A high-ranking lawmaker of Japan's ruling party on Friday brushed off the recent scrutiny over connections between the Unification Church and his party members following the assassination of former Prime Minister Shinzo Abe.
"Frankly speaking, I don't really know what the problem is," Tatsuo Fukuda, chairman of the General Council, the decision-making organ of the Liberal Democratic Party, said during a press conference.
The LDP has recently come under pressure by the opposition camp regarding its links and possible collusion between its lawmakers and the religious group formally known as the Family Federation for World Peace and Unification.
The church, founded in 1954 in South Korea and with a controversial reputation in Japan, has come under renewed scrutiny after Abe's assailant has told investigators he harbored a grudge against the church and thought Abe was linked to the group.
Fukuda, son of former Prime Minister Yasuo Fukuda and a prominent figure among the younger generation of the LDP, questioned what good could come out of probing ties between individual lawmakers and the group and describing such connections as a "problem."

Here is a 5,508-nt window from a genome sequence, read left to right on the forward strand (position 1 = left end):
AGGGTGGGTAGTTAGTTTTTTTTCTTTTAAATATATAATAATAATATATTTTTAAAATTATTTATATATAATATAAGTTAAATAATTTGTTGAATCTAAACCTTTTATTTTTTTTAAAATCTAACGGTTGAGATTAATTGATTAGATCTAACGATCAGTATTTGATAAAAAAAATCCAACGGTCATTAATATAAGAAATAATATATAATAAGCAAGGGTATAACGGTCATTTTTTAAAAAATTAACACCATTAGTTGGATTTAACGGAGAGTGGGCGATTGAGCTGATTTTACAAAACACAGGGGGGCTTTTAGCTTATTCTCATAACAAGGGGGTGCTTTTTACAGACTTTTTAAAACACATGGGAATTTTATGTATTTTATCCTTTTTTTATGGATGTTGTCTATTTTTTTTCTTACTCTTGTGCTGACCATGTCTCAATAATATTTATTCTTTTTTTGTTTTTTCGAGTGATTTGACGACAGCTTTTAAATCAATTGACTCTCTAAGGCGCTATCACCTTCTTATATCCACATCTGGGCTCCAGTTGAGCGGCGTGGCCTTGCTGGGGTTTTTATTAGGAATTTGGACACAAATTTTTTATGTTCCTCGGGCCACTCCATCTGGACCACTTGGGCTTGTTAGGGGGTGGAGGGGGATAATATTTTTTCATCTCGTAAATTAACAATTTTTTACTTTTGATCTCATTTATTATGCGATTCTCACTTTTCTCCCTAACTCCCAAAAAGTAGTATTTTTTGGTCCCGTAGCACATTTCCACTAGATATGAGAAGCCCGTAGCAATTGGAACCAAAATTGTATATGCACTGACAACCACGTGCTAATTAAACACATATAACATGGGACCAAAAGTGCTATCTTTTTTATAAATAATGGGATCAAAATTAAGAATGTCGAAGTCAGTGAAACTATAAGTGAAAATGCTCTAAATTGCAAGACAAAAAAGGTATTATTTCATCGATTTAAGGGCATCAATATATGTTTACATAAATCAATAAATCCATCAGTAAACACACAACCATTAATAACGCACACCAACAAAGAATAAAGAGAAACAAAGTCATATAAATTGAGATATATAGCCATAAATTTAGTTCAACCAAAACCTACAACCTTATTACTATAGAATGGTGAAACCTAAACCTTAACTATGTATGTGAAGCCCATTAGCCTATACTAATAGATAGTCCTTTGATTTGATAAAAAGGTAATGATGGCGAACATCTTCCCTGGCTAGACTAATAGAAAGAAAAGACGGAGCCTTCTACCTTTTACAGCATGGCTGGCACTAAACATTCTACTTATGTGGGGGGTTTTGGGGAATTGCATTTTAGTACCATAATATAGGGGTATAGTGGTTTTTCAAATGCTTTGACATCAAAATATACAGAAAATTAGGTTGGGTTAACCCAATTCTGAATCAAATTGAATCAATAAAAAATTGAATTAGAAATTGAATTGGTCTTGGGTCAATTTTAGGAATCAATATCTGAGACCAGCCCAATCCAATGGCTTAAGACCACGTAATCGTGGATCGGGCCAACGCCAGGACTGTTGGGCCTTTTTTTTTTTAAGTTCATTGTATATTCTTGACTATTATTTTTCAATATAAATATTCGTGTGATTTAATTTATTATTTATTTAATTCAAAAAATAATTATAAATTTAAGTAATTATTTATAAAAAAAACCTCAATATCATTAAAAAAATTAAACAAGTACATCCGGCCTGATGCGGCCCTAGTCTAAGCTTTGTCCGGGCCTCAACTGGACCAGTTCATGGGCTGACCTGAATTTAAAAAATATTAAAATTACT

"I honestly wonder what the purpose of" their questioning is, said Fukuda, who further added he personally has no ties to the church.
The Japanese Communist Party has launched a probe into lawmakers' ties to the church and their potential "collusion," while the LDP has said no organizational relationship exists between it and the group.
Abe was fatally shot on July 8 while delivering a stump speech in the western city of Nara. His assailant, Tetsuya Yamagami, later said large donations his mother had made to the church ruined his family.
Fukuda's remarks came after some LDP party members had admitted to ties with the church. One of them was Defense Minister Nobuo Kishi, Abe's younger brother, who had revealed he had received help in past elections from members of the church.
But opposition lawmakers criticized Fukuda's comments, which Seiji Osaka, acting leader of the main opposition Constitutional Democratic Party of Japan, described as "incredibly distasteful."
"If he really doesn't understand, I question his validity as a politician," Osaka said on Twitter.
Akira Koike, head of the secretariat of JCP, called Fukuda's comments "outrageous."
"It brings into doubt his credibility as a politician," he said in an interview with Kyodo News.
The group, founded by a staunch anti-communist, is widely known for its mass weddings and has drawn scrutiny over its so-called spiritual sales, in which people are talked into buying jars and other items for exorbitant prices.